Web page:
As bad as the downtown soccer stadium deal is — and, oh, is it plenty bad — the way in which the city government and the Las Vegas City Council got it done is even worse.
We hear it every election cycle: Fat-cat Republican donors buy elections and are singlehandedly destroying the political process. But these same critics are always noticeably silent when the numbers come out showing which donors shelled out the most cash and where their donations really went.
We live in amazing times. We have access to an unprecedented amount of technology, which gives us equally unprecedented access to information. We can find out virtually anything we want or need to know, anytime, virtually anywhere we go, and we can share our findings — and our thoughts and opinions about those findings — with countless people, many of whom are doing the same exact thing.
The rising cost of higher education is a crisis, but in more ways than you might think. Yes, ever-higher tuition bills price many students out of a university education. But increasing college costs also compel students to take out ever-higher amounts of taxpayer-backed student loans. And, as Jason Delisle pointed out in a Wednesday Wall Street Journal op-ed, an ever-higher number of those loans will never be fully repaid.
The Nevada Supreme Court’s absurdly large caseload usually delays rulings at least a year, sometimes more. But justices haven’t used the court’s backlog as an excuse for unresponsiveness. When an unusually urgent appeal is filed, the court will move it to the front of line to resolve the matter as quickly as possible.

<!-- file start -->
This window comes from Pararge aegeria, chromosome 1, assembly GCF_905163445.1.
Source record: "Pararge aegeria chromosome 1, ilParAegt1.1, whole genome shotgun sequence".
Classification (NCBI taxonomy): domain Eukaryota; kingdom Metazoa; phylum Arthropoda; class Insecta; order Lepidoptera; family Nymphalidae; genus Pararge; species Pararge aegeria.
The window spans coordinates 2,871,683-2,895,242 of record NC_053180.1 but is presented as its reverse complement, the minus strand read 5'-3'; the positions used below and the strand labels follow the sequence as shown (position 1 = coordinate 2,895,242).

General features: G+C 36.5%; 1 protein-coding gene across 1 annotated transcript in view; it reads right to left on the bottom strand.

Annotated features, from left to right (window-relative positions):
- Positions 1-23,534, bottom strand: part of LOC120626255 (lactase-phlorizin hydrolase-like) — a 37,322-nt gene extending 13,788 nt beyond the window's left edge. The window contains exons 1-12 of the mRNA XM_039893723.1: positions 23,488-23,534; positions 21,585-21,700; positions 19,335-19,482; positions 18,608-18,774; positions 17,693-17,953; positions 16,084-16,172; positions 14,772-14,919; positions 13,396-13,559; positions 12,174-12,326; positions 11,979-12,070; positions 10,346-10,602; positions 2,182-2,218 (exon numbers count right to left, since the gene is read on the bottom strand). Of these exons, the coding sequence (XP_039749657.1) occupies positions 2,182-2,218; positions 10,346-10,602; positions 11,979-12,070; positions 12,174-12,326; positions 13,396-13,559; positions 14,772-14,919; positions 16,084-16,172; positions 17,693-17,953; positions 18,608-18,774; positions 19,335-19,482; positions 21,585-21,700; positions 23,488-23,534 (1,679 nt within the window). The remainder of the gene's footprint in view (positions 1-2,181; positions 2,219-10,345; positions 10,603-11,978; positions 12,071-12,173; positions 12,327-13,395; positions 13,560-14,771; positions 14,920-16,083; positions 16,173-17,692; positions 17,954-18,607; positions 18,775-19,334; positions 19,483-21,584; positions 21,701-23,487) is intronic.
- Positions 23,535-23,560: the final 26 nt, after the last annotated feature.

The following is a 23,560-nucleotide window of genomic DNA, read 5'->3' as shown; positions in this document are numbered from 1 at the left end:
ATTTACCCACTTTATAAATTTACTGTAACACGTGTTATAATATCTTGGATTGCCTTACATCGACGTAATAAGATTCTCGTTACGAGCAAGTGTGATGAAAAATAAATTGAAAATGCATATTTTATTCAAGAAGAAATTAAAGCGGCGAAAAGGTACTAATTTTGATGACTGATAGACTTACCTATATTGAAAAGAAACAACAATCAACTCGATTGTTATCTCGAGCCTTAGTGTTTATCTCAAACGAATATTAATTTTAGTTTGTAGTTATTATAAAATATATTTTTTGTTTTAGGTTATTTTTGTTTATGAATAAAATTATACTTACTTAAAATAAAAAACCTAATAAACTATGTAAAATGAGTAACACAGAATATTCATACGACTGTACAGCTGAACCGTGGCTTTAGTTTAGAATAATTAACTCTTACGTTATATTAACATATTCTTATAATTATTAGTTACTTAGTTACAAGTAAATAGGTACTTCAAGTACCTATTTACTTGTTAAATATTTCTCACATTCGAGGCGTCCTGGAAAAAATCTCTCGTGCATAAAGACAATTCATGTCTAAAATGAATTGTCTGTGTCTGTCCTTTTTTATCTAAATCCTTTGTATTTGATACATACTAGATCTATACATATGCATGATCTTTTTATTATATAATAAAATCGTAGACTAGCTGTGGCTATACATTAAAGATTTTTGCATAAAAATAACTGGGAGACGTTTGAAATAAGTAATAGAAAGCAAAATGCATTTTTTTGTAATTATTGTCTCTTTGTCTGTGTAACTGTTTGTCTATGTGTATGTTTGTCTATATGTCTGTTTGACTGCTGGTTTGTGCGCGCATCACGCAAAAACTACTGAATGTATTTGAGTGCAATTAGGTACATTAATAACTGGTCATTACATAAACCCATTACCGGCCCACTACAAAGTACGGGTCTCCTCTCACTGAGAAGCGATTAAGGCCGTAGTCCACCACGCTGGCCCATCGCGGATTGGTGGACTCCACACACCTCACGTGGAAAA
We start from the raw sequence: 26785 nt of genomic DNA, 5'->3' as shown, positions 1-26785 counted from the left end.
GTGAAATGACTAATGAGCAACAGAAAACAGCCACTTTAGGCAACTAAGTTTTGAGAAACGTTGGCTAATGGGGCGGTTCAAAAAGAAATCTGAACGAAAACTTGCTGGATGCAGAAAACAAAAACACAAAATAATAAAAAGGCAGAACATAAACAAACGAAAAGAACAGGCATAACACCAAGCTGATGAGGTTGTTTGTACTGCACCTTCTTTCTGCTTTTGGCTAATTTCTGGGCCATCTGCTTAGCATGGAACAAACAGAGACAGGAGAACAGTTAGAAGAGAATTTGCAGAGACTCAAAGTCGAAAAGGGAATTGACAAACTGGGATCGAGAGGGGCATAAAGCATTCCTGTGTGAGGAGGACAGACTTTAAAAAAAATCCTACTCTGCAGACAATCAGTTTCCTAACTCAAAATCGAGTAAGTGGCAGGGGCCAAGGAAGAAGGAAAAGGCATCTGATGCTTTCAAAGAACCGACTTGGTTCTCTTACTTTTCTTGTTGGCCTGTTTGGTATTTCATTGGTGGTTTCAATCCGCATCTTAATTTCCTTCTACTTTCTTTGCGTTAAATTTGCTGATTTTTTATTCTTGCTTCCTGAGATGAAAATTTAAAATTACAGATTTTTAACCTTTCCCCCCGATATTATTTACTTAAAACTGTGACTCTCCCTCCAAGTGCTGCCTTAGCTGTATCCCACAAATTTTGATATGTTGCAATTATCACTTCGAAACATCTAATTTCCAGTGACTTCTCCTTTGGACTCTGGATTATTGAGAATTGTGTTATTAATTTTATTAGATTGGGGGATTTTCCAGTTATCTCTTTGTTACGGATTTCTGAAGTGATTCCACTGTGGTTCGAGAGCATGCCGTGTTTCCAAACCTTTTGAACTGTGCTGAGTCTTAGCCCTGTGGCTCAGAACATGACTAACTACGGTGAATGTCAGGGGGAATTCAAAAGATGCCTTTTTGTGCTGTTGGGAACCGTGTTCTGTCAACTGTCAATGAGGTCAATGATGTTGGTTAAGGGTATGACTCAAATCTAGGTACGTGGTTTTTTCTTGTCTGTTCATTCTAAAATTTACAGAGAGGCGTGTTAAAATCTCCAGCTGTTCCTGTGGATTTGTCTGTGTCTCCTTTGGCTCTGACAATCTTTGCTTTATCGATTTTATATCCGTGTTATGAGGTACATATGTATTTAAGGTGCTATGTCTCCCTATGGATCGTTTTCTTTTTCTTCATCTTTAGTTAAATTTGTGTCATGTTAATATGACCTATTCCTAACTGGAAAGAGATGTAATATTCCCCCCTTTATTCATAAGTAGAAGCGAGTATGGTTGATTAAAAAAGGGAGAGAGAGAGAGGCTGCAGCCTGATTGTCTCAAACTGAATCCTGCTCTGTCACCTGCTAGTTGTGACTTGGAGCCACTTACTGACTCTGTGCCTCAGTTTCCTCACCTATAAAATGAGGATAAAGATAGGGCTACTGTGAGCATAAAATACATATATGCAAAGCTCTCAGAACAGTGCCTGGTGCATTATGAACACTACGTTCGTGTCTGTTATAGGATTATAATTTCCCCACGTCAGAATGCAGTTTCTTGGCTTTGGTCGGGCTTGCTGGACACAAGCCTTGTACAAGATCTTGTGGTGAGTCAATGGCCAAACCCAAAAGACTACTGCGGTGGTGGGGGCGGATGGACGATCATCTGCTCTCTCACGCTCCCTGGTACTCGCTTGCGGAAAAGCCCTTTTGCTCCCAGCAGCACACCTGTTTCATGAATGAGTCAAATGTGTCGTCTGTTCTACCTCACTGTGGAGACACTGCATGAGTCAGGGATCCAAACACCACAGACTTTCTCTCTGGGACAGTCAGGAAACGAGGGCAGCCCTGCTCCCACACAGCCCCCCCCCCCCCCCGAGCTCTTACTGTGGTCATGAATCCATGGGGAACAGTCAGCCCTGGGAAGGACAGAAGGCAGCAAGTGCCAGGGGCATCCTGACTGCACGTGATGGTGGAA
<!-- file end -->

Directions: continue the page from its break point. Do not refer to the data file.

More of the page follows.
If the 2015 Legislature wants to reward nonperformance, then by all means lawmakers should boost the budget of the Nevada Commission on Judicial Discipline.
Assemblyman Harvey Munford’s bill draft request to boot Bishop Gorman High School’s sports teams from state playoffs is a terrible idea. Not only is the proposed legislation bad policy, it’s an overreach indicative of the poor prioritization that has plagued previous Nevada Legislatures.
The Keystone XL pipeline appears dead for the duration of Barack Obama’s presidency. After dancing around the topic and delaying any sort of action on the project for years, the president provided a concrete position during his year-end White House news conference on Dec. 19, saying that Keystone XL would provide “not even a nominal benefit” to U.S. consumers.
If a student is found to have plagiarized an assignment at the University of Nevada, Las Vegas, the school’s extensive academic misconduct policy comes into play. The student is given the initial notification of suspicion of plagiarism, followed by a meeting, which can then lead to a formal hearing, followed by a number of possible sanctions if the student is found guilty.
Last weekend, New York City police officers Rafael Ramos and Wenjian Liu were ambushed while sitting in their patrol car, executed by a lone shooter. The attack certainly resonated here in Las Vegas, where on June 8, Metro officers Alyn Beck and Igor Soldo were ambushed and killed by two shooters as they had lunch at a pizza place.
It seems Santa had a little something for U.S. drivers this year, too.